The average rate for a 30-year mortgage soared half a percentage point in the last week, the biggest one-week leap since 1987.
rate went from 3.93% to 4.46%, the highest rate since July 2011. This
is the first time the rate has gone above 4% since March 2012.
analysts don’t expect higher interest rates to hurt the housing
recovery, though they do believe rising rates will help tamp down
Higher mortgage rates are "not going to snuff out the housing recovery," Paul Diggle, property economist for Capital Economics, told Bloomberg. "But it’s another reason to expect a slowdown from the very rapid rate of price rises of late."
firm, which had been predicting that mortgage rates would be 3.75% next
year, upped its prediction to 5% -- still lower than rates were during
the real estate boom, Bloomberg reported.
The rate for a 15-year mortgage rose from 3.04% to 3.5%, according to Freddie Mac’s Weekly Primary Mortgage Market Survey.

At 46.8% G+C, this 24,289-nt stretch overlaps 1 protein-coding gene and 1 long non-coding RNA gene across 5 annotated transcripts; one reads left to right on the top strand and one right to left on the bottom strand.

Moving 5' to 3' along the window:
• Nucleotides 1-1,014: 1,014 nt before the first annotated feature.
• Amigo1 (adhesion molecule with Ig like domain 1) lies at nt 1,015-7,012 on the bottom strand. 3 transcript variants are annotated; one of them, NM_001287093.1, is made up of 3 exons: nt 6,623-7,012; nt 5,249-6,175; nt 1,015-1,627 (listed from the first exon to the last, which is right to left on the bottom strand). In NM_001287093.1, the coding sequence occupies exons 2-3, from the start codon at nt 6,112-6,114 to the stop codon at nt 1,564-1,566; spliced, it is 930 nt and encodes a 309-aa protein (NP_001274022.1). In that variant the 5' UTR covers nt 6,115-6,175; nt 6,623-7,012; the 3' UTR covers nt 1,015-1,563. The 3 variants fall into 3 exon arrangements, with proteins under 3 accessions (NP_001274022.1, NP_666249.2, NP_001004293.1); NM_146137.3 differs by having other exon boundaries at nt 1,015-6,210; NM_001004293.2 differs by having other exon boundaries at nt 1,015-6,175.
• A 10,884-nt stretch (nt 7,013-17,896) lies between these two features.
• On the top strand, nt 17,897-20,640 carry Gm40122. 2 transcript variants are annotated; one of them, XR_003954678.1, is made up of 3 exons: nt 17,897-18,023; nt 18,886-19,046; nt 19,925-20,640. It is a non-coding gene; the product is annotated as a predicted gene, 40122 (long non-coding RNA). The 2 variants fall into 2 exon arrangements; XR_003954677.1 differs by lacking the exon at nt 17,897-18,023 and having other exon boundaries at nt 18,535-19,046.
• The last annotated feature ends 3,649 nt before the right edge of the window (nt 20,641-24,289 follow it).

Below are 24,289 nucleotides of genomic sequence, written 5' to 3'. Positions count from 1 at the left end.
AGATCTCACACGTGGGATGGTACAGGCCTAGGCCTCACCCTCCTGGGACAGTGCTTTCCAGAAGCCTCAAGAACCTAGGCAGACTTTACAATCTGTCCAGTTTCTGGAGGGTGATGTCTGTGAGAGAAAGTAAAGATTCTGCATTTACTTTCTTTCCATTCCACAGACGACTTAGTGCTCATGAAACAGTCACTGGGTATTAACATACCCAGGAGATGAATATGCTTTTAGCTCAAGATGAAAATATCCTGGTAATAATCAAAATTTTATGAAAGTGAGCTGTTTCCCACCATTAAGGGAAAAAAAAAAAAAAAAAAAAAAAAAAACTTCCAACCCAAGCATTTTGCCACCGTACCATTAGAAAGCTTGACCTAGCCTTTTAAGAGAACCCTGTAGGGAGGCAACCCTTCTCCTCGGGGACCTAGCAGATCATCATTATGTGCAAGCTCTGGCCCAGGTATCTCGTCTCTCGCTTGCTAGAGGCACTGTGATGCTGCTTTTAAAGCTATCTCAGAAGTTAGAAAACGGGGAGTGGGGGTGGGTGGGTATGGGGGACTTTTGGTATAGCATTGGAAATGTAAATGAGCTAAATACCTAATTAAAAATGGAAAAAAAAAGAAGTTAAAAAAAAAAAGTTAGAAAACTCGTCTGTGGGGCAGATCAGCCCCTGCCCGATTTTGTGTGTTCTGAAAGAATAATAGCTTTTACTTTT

The impetus for the rise in rates appears to the Fed’s indication that it will cut back on bond purchases.
higher interest rates means higher house payments, rates still remain
at historic lows. The rate would have to rise to nearly 7% before a home
priced at the U.S. median would be unaffordable to a family making the
median income, according to Freddie Mac’s June 2013 U.S. Economic & Housing Market Outlook. However, rising rates will affect affordability in some areas long before they hit 7%.
mortgage rates may dampen some housing market activity but the effect
will be muted by the high level of buyer affordability, and home sales
should remain strong,” Frank Nothaft, vice president and chief economist
at Freddie Mac, said in a statement.
The 30-year mortgage rate was 7.33% when Freddie Mac began its weekly survey
in April 1971. Rates reached 18.63% in 1981. During the mid-2000s real
estate boom, mortgages rates were in the 5% to 6%-plus range. The rate
first dipped below 5% in January 2009.